A personal view about an Angel by Francesco Jerace
One of my favourite sculptures representing overtly masculine angels is a marble group by Francesco Jerace, located in the Cappella Greco at Cosenza, Calabria, Italy. It is known as Fanciullo Morto e Angello (Dead Boy and Angel) and was made in 1900.
The grace of the Angel who welcomes the dead boy makes us think much more of a Guardian Angel than of the Angel of Death. There is nothing fearsome in this sculpture, but a placid atmosphere and a deep spirituality, along with —and that is the most enthralling trait— some intense, if dissimulated, eroticism.
Both adolescent bodies show postures of full mutual harmony, and if the human boy transmits a very delicate languor and abandonment, the Angel has a tension in the body that suggests physical as much as spiritual pleasure; he seems to be in a kind of trance like that of an approaching orgasm… Just look at his left hand; at the left hands of both figures… They might be handling something invisible, but easily imaginable when we observe with some care, and notice the mantle which chastely covers their laps —most especially their crouches—. This mantle, beautifully carved, subtly brings our attention to the hands and to what the artist probably intended to suggest. Let me point out that the invisible forms that they are, maybe, handling would be in touch with each other had they been actually sculptured.
Needless to say, this is my own, very personal interpretation of this group; I’ve not read about it anywhere; but a peculiar, very reliable, voice inside my heart tells me that the sculptor thought just like this, and made these beautiful hands (some of the most captivating pieces of sculptural art I have ever seen) to imply what he could not, in any way, openly represent (not in 1900).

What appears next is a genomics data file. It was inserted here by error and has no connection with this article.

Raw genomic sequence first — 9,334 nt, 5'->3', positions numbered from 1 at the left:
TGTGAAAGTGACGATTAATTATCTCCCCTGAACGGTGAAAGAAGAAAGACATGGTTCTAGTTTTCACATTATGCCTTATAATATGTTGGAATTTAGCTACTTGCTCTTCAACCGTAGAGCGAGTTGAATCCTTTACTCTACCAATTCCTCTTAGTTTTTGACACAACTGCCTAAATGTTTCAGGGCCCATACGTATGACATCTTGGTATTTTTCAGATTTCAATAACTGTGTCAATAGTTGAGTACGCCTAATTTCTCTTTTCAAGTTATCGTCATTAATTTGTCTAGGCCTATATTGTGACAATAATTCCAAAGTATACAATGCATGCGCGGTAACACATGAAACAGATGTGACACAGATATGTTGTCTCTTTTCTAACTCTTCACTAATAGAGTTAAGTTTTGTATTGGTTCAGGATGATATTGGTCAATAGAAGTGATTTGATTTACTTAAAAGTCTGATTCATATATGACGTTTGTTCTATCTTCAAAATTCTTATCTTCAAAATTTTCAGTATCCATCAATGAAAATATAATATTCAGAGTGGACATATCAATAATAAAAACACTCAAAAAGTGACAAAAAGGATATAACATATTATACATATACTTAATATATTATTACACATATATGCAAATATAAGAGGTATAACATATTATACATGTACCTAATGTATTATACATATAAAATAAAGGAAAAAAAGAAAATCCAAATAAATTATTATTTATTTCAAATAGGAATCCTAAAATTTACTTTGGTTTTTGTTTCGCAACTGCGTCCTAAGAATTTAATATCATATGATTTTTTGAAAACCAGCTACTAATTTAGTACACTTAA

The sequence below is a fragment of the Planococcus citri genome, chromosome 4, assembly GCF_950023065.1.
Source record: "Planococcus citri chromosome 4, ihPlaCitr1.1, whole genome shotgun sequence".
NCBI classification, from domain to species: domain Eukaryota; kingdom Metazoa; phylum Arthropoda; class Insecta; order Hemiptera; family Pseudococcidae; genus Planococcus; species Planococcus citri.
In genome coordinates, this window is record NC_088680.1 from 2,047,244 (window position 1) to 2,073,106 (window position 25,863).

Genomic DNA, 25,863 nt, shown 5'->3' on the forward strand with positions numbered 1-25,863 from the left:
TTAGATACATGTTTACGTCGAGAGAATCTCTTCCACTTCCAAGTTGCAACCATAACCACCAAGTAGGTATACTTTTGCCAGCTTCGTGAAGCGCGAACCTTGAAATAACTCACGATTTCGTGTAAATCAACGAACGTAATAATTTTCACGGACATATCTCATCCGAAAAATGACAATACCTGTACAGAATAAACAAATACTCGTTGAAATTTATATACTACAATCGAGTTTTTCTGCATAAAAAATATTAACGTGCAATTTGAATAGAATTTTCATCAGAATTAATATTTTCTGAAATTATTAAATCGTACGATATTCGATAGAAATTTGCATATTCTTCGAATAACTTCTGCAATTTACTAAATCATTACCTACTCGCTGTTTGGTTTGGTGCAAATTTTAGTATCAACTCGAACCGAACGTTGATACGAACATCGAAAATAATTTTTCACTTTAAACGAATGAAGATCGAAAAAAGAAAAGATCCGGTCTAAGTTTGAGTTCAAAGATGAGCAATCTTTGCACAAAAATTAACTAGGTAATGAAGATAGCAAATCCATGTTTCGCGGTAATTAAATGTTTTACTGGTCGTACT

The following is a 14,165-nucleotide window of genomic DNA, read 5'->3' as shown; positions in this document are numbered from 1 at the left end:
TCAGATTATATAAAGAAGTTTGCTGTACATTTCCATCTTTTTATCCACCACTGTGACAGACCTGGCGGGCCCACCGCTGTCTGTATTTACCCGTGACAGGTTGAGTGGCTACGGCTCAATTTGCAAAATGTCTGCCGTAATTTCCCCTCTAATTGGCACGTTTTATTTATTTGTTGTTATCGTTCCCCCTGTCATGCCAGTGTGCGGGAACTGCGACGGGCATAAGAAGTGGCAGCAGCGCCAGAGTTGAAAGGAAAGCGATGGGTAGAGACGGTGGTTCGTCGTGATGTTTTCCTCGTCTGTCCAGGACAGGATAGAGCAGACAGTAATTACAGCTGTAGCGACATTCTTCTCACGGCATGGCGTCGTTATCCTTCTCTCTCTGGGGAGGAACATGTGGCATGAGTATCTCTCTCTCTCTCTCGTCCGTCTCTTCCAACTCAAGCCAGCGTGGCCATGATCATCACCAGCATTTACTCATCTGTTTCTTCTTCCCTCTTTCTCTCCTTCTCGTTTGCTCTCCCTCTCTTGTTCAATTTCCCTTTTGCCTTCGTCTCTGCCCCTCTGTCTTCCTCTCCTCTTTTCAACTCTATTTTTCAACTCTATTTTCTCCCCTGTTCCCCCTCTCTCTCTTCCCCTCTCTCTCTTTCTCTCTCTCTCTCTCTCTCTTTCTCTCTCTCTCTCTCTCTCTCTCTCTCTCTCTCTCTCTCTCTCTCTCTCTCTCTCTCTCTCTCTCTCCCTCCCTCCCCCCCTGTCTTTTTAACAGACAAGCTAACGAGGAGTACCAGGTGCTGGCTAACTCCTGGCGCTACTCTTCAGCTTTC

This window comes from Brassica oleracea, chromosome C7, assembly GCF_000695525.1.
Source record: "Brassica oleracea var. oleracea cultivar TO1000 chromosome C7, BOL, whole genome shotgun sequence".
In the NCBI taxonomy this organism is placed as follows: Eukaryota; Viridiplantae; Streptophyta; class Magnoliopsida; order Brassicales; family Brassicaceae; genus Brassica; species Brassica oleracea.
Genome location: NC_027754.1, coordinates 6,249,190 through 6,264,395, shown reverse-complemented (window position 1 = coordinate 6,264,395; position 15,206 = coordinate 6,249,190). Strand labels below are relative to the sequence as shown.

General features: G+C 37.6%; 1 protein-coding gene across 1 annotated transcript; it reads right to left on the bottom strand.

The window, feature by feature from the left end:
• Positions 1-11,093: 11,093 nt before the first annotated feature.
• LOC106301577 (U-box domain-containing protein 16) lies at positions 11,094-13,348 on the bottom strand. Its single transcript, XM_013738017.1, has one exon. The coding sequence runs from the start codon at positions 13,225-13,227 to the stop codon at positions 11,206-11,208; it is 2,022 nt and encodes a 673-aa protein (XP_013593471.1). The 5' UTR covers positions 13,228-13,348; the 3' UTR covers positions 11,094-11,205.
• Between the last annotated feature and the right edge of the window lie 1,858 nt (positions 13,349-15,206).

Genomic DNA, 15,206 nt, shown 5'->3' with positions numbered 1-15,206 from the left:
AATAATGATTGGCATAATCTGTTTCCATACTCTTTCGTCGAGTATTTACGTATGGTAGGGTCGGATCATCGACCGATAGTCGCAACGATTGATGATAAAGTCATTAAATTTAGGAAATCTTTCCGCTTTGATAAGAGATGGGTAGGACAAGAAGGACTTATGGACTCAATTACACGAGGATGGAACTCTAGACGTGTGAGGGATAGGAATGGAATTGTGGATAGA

About the masculine Angel, I find him extremely beautiful. Not that I prefer masculine to feminine-looking ones, here of after death, but —as depicted this time by Jerace— they are my ideal of beauty if I could choose my own earthly appearance or that of any future mate of mine.
I apologize for seeming —or being— somewhat randy. I would not like to displease anybody; I just feel lonely and forlorn, and this statue makes me thrill and sigh once and again.
To me, some daily dose of eroticism and hope of love is necessary to keep on struggling for life in the very bad moments. However, beyond Music and the rest of the Arts, there is no beauty now around me, even less a loving touch. As for the Moon, the trees, the flowers and bees…, yes, they used to be beautiful in a time, but they do not matter much to me nowadays. I have fallen very low, I presume.
About Francesco Jerace, he was born in Polistena in July the 26th, 1854, and died in Napoli in 1937. (For lovers of music —and I am one—, he also made a very nice statue of Beethoven, which may be seen inside the cloister of the Conservatory of San Pietro a Majella, Naples.)
Credits: I have found the original for the edited photos I present here, the precise location of the statue, and some data about Francesco Jerace on the WP blog Polistena: Storia, Arte e Cultura, directed by Giovanni Pecora, to whom I congratulate for his excellent and very well documented blog.
All the writing and every opinion expressed here are only mine —and, of course, are only opinions.
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